Random graphs with fixed numbers of neighbours

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In connection with Le Monde puzzle #46, I eventually managed to write an R program that generates graphs with a given number n of nodes and a given number k of edges leaving each of those nodes. (My early attempt was simply too myopic to achieve any level of success when n was larger than 10!) Here is the core of the R code:

A=42 #number of nodes
L=13 #number of edges

if ((A*L)%%2==1){
 print("impossible graph")
 diag(con)=A      #eliminate self-connection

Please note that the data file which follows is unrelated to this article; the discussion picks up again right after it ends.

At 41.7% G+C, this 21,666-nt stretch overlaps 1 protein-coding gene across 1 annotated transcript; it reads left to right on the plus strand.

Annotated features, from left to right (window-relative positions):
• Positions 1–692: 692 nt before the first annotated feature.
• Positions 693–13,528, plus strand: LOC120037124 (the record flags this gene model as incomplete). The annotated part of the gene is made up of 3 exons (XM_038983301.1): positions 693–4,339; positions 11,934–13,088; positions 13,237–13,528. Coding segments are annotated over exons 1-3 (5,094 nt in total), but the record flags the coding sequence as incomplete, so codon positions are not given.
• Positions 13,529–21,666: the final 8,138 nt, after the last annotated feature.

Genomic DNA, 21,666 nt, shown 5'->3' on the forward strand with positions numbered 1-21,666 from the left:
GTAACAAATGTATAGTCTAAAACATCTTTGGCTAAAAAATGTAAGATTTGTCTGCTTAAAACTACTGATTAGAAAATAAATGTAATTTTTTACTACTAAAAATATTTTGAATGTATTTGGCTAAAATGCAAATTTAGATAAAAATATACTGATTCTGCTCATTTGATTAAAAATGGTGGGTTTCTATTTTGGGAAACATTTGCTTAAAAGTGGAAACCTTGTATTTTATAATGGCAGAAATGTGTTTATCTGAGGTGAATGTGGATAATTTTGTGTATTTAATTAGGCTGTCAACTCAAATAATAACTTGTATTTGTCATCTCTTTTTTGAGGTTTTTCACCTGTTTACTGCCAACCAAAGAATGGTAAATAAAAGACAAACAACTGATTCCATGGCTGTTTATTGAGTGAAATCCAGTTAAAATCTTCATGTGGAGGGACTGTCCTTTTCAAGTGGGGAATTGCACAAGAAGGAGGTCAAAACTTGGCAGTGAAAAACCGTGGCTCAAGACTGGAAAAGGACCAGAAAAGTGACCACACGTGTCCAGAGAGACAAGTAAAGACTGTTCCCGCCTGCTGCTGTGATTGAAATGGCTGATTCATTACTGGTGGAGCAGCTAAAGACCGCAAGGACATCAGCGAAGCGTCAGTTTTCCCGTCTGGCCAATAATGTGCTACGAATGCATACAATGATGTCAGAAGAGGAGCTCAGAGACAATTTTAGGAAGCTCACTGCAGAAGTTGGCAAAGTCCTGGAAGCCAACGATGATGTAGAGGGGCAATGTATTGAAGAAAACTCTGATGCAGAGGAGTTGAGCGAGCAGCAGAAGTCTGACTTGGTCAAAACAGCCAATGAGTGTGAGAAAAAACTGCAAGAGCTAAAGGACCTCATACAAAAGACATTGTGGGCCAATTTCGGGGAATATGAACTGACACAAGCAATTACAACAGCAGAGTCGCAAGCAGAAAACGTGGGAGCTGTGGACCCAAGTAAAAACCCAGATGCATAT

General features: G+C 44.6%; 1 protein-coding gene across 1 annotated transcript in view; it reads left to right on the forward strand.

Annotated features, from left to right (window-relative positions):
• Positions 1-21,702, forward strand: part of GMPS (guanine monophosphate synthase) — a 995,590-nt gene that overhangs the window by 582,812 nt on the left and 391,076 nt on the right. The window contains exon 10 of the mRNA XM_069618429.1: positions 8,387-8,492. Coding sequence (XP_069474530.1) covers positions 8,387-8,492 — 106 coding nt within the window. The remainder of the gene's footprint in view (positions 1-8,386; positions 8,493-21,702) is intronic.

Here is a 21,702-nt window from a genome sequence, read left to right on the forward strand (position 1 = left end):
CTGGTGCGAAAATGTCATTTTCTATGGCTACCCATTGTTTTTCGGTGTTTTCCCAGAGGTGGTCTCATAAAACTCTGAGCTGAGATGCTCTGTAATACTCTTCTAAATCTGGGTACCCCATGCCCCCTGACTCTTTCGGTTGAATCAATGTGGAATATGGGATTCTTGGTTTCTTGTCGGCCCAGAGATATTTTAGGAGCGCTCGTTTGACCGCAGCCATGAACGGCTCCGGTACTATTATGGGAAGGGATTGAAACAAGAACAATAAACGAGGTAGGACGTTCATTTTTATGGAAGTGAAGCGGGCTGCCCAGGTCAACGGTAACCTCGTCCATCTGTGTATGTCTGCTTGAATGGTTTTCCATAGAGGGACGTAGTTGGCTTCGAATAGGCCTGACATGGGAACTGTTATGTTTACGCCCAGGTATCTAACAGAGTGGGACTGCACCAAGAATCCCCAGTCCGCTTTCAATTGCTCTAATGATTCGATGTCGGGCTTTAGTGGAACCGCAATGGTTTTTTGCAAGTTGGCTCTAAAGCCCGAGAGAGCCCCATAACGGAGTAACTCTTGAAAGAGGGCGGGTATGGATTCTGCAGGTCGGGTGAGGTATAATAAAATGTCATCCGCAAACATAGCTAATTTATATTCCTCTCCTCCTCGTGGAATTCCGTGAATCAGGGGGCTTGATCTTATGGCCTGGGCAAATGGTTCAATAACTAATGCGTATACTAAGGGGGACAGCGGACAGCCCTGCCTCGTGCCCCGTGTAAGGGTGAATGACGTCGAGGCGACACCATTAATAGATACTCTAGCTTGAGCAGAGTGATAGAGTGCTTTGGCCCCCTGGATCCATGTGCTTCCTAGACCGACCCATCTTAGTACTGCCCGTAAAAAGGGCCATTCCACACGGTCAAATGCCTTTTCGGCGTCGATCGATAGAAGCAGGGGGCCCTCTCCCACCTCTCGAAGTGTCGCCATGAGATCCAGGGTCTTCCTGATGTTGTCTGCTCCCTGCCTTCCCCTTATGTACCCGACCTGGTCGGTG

while (min(suma)ApL-1)) vali=NULL

and it uses a sort of annealed backward step to avoid simulating a complete new collection of neighbours when reaching culs-de-sac….

#removes a random number of links among the nodes with L links

while (max(apply(con,1,sum))==ApL){

 if (sum(apply(con,1,sum)==ApL)==1){

There is nothing fancy or optimised about this code so I figure there are much better versions to be found elsewhere…

Ps-As noticed before, sample does not work on a set of length one, which is a bug in my opinion…. Instead, sample(4.5,1) returns a random permutation of (1,2,3,4).

> sample(4.5)
[1] 4 3 1 2

Filed under: R, Statistics Tagged: edges, graphs, Le Monde, nodes, simulation

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